Oct 11, 2008

en-toh-MOFF-uh-jee

I truly hope none of you are reading this an lunchtime, unless you are gifted with some intestinal fortitude or a truly sturdy appetite (one of my talents). But Judy, the forwarder of this article from ScienceNews.org, wanted us Westerners to get a taste...hopefully not literally...of what much of the rest of the world eats.

Allow me to introduce you to a new word: entomophagy (en-toh-MOFF-uh-jee). This is the practice among humans of eating insects. This practice has always been popular in many cultures, and is, if anything, becoming increasingly so. Residents of at least 113 nations include insects in their diet. But before you get disdainful of these folks, understand that most processed foods Westerners eat contain bug parts, even if ground up and in small quantities. For instance, do you thing wine makers are able to clean every grape of the spiders and other creepy crawlies that lived in the vines? No. Your wine contains at least a little bit of spider juice, bird droppings, etc. How about that peanut butter? Or even chocolate? Cereals? Most foods we eat at some point came from the good ol' outdoors, and the outdoors includes bugs.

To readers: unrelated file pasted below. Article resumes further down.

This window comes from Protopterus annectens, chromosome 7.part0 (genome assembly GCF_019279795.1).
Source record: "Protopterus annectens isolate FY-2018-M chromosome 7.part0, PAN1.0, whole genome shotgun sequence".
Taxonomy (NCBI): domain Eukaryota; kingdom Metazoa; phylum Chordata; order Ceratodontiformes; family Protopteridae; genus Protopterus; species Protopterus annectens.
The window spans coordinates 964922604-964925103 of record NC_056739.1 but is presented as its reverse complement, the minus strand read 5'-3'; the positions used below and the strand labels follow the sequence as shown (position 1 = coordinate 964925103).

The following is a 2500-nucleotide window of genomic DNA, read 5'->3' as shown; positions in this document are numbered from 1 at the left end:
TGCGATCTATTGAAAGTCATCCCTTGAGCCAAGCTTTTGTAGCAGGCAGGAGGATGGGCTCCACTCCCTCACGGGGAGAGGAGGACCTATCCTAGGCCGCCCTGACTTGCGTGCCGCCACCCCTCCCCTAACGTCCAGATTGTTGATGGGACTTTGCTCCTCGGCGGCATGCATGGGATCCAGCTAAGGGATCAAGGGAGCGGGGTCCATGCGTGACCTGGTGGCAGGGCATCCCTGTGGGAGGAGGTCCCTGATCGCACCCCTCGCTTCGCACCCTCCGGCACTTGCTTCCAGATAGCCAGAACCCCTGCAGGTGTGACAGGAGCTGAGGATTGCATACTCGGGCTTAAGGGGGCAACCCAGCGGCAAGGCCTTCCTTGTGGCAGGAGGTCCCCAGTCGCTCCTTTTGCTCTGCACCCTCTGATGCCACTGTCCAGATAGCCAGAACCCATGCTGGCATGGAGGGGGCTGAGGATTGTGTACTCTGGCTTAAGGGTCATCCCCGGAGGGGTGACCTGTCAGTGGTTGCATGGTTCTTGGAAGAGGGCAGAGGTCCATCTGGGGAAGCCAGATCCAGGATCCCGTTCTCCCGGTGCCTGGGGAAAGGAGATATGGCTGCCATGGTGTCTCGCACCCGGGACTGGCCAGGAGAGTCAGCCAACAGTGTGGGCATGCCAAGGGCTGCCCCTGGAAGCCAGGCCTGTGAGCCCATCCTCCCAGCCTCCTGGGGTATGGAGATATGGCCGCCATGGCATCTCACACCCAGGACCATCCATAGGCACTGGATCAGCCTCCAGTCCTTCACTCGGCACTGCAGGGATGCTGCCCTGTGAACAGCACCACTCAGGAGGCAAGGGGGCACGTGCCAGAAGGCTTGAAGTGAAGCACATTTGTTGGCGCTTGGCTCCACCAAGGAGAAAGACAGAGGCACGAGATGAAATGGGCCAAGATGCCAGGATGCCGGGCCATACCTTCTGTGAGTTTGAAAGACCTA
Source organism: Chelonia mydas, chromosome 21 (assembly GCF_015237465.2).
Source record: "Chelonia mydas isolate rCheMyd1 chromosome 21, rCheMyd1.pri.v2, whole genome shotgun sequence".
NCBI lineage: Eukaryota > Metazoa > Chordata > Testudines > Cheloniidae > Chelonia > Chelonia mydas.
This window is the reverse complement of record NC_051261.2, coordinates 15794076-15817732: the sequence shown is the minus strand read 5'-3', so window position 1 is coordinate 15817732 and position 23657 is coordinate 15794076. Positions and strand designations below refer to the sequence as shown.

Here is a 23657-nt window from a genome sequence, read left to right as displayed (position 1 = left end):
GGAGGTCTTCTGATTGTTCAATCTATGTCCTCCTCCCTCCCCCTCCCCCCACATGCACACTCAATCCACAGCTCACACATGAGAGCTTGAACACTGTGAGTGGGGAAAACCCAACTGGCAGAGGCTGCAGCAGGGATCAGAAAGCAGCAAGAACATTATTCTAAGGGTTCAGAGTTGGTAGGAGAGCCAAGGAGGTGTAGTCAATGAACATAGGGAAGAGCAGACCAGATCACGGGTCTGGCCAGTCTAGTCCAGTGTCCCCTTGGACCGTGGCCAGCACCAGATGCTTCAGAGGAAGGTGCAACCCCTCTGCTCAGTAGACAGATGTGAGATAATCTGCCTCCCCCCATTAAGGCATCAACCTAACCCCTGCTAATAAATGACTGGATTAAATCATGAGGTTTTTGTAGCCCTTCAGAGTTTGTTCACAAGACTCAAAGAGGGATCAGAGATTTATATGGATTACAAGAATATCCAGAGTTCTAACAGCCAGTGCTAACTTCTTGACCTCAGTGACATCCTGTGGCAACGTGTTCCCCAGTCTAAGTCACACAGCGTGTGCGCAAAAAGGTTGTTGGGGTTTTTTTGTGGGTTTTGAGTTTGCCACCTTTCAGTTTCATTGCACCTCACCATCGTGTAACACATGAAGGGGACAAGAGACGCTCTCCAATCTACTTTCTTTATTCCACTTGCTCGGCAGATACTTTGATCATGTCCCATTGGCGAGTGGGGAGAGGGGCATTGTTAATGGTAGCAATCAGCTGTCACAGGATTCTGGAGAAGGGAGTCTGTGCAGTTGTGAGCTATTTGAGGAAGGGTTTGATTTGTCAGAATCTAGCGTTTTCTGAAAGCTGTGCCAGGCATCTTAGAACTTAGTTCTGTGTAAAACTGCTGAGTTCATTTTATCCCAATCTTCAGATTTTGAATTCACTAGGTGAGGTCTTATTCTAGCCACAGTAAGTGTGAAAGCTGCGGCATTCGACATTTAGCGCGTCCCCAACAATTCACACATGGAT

Enjoy that thought.

But still, that is different from actively seeking out bugs to eat, such as this Thai salad featuring grubs and peppers.

Photo source: ScienceNews.org




















I'm not here to convince you to start eating bugs (though many scientist and entomophagy enthusiasts are). My only purpose is to have you read this article and
get grossed out become more aware of this global phenomenon.

An Asian market featuring...everything.


















Thanks Judy. The world just became a bit less appetizing. Or maybe our minds and taste buds a bit more expanded? ... no. My Western-oriented palate says otherwise.

14 comments:

meg said...

Fried mealworms in cheddar powder are delicious!

Yvonne Navarro said...

Saw just such a display by sidewalk endors in Bangkok . Did not, however, try any of them. I had little fried crickets, which are okay but made me feel guilty. Something survivorish to note: 80% of the world's plants are poisonous for humans to eat. 90% of the world's insects are not. Just something to think about if you get lost in the wild world.